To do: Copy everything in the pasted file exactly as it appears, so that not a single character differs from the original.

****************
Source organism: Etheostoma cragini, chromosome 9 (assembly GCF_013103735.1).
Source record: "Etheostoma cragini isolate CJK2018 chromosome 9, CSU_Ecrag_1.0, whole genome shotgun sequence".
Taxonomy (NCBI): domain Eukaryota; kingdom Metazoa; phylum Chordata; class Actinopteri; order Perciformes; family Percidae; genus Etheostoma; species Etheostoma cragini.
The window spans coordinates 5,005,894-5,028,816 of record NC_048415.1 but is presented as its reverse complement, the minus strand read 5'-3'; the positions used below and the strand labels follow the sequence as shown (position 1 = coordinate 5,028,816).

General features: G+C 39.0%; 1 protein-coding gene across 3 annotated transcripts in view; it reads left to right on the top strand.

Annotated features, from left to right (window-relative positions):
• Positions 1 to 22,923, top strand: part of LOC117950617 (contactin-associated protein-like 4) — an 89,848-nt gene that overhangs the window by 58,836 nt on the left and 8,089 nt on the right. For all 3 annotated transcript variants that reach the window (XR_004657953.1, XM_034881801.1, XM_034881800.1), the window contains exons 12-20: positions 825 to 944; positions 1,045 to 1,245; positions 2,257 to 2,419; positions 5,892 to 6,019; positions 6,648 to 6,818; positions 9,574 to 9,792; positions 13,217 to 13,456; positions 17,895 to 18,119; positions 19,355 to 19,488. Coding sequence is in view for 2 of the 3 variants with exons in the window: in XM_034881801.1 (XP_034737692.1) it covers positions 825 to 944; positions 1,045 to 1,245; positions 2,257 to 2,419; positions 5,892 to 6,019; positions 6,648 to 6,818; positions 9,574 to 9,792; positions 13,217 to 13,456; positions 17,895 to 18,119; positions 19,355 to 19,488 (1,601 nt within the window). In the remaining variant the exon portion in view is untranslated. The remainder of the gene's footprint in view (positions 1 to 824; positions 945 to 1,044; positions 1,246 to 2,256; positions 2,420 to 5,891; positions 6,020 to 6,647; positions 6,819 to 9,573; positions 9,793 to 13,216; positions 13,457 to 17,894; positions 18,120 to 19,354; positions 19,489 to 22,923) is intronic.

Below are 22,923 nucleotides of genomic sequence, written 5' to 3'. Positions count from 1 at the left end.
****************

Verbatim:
Source organism: Etheostoma cragini, chromosome 9 (assembly GCF_013103735.1).
Source record: "Etheostoma cragini isolate CJK2018 chromosome 9, CSU_Ecrag_1.0, whole genome shotgun sequence".
Taxonomy (NCBI): domain Eukaryota; kingdom Metazoa; phylum Chordata; class Actinopteri; order Perciformes; family Percidae; genus Etheostoma; species Etheostoma cragini.
The window spans coordinates 5,005,894-5,028,816 of record NC_048415.1 but is presented as its reverse complement, the minus strand read 5'-3'; the positions used below and the strand labels follow the sequence as shown (position 1 = coordinate 5,028,816).

General features: G+C 39.0%; 1 protein-coding gene across 3 annotated transcripts in view; it reads left to right on the top strand.

Annotated features, from left to right (window-relative positions):
• Positions 1 to 22,923, top strand: part of LOC117950617 (contactin-associated protein-like 4) — an 89,848-nt gene that overhangs the window by 58,836 nt on the left and 8,089 nt on the right. For all 3 annotated transcript variants that reach the window (XR_004657953.1, XM_034881801.1, XM_034881800.1), the window contains exons 12-20: positions 825 to 944; positions 1,045 to 1,245; positions 2,257 to 2,419; positions 5,892 to 6,019; positions 6,648 to 6,818; positions 9,574 to 9,792; positions 13,217 to 13,456; positions 17,895 to 18,119; positions 19,355 to 19,488. Coding sequence is in view for 2 of the 3 variants with exons in the window: in XM_034881801.1 (XP_034737692.1) it covers positions 825 to 944; positions 1,045 to 1,245; positions 2,257 to 2,419; positions 5,892 to 6,019; positions 6,648 to 6,818; positions 9,574 to 9,792; positions 13,217 to 13,456; positions 17,895 to 18,119; positions 19,355 to 19,488 (1,601 nt within the window). In the remaining variant the exon portion in view is untranslated. The remainder of the gene's footprint in view (positions 1 to 824; positions 945 to 1,044; positions 1,246 to 2,256; positions 2,420 to 5,891; positions 6,020 to 6,647; positions 6,819 to 9,573; positions 9,793 to 13,216; positions 13,457 to 17,894; positions 18,120 to 19,354; positions 19,489 to 22,923) is intronic.

Below are 22,923 nucleotides of genomic sequence, written 5' to 3'. Positions count from 1 at the left end.